Precipitation from Solution

Production of metal powders by hydrometallurgical processing is based on leaching an ore or ore concentrate, followed by precipitating the metal from the leach solution. Although basic precipitation reactions have been known for more than 100 years, commercial use of this process did not flourish until the 1950s, as a result of increasing interest and work on lower-grade ores. Metal precipitation from solution can be accomplished directly by electrolysis, cementation, or chemical reduction. Indirect precipitation can be achieved by first precipitating a compound of the metal (hydroxide, such as carbonate, or oxalate, for example), followed by heating, decomposition, and reduction.

The most widely used commercial processes based on hydrometallurgy are copper cementation and the separation and precipitation of copper, nickel, and cobalt from salt solutions by reduction with hydrogen (Sheritt Gordon process). In the 1960s and 1970s, several pilot plants using hydrometallurgical processing (solvent extraction and reduction with sulfur dioxide and hydrogen) were operating temporarily in the United States for the production of high-purity copper powder.

In its simplest form, copper cementation recovers copper from acidic dump leach solutions as an impure powder precipitate. Due to the presence of significant amounts of iron and silicates, low apparent density, and high green strength, such copper powders find use in P/M friction composite components. They are not used in conventional structural parts.

Nickel powders are now produced in large quantities directly from their ores by precipitation. The powder has a purity of at least 99.8%, with the major impurities being cobalt, iron, and sulfur, due to their presence in the original nickel ore. Powder can be produced in a variety of size distributions and is quite uniform. Similar techniques have been developed for cobalt.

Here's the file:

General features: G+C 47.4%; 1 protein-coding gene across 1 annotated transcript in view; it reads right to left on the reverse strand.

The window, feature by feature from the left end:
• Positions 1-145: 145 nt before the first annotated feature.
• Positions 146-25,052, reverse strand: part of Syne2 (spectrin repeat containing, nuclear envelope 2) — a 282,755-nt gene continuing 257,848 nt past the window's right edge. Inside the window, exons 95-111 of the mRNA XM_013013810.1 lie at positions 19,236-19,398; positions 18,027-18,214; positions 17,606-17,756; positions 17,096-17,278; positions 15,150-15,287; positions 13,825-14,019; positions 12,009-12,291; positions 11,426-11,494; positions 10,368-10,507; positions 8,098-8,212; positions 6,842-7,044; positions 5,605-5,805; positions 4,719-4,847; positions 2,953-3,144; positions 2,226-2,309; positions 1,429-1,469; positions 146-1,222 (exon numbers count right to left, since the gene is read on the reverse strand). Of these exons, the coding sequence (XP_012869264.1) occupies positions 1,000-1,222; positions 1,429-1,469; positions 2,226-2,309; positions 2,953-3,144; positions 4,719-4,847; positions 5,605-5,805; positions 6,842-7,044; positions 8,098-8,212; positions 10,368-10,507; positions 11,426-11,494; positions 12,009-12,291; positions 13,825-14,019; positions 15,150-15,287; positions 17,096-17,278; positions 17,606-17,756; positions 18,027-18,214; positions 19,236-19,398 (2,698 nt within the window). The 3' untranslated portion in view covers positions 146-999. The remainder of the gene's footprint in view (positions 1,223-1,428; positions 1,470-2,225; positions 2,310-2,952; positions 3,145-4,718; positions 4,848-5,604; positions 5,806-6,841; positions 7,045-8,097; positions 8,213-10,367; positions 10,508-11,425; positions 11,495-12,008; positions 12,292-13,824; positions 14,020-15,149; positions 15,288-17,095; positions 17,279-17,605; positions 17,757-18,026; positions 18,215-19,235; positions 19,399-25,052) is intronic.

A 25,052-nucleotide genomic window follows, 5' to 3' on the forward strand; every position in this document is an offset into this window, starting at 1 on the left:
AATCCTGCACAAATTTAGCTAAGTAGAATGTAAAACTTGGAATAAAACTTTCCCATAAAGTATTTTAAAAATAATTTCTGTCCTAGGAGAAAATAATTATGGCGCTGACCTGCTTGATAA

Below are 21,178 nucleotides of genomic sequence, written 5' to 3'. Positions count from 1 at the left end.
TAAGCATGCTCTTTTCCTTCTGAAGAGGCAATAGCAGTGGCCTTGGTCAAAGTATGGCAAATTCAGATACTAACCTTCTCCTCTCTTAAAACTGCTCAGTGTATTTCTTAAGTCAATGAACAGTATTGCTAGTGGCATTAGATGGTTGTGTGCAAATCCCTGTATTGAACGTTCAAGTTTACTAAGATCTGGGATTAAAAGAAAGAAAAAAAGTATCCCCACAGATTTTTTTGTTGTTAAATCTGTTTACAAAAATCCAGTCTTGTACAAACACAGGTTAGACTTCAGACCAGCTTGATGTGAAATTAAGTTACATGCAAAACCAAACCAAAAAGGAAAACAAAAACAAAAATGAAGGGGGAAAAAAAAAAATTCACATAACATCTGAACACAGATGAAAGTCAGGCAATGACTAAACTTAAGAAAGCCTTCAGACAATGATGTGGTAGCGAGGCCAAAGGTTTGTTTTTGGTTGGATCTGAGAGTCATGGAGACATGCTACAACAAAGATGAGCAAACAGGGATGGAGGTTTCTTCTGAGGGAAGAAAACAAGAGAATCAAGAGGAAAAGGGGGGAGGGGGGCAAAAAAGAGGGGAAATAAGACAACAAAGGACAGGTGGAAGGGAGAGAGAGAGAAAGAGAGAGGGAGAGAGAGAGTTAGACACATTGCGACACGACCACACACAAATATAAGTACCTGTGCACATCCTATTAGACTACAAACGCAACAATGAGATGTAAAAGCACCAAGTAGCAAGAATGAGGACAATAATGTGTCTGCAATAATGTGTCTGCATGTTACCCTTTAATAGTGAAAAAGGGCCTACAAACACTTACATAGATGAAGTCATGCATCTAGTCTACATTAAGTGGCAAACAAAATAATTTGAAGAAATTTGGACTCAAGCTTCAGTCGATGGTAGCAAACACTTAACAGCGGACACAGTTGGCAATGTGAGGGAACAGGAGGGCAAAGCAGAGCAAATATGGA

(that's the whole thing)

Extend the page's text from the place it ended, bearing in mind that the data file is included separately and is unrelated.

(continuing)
Processing Conditions. For divalent ions, these processes consist of precipitation from an aqueous source using hydrogen. The basic concept is that a metallic ion such as nickel, copper, or cobalt in the solution reacts with gas (hydrogen) by the following reaction:

or if the solution is ammoniacal:

Generally, processing begins with leaching of ores and includes purification and separation stages prior to reduction. Reduction potential may be estimated by comparing the electrochemical potential of the metal ion and that of the hydrogen ions as a function of the partial pressure of hydrogen and pH of the solution. For reduction to occur, the hydrogen potential must be greater than the metal potential. Metal concentration has a minimal effect on electrochemical potential. These relationships are discussed in detail in Ref 2 and are shown in Fig. 2, which indicates that copper can be reduced in very acidic solutions. Higher pH values are required for nickel and cobalt. To obtain practical reaction rates, the actual process is carried out at elevated temperatures and pressures. For complete reduction, pH is increased by adding ammonia.

Fig. 2 Potential of 1 and 10-3 molar metal solutions and hydrogen potential at varying pH at 25 °C (75 °F). Source: Ref 2

Separation of metals is based on differences in the stability of complexed metal ions (ammines) subjected to hydrolyzing and oxidizing reactions. Potential-pH diagrams with the thermodynamics of oxygen reduction and hydrogen oxidation provide the necessary information to predict separation potential within a given system. Figure 3, a potential-pH diagram for the copper-ammonia-water system, is discussed in detail in Ref 3.

Fig. 3 Potential-pH diagram for the Cu-NH3-H2O system. Total NH3 equals 1 mol/L. Source: Ref 3

The use of additives and control of nucleation, particle growth, and particle agglomeration allow the production of powders with a wide range of particle sizes, particle density, and particle shape with specific surface areas from less than 1 m2/g to about 8 m2/g.

Coprecipitation or successive precipitation of different metals from solution allows the production of alloyed and composite powders. Spray drying extends this capability to innumerable combinations. For more information, see the article "Spray Drying and Granulation" in this Volume.

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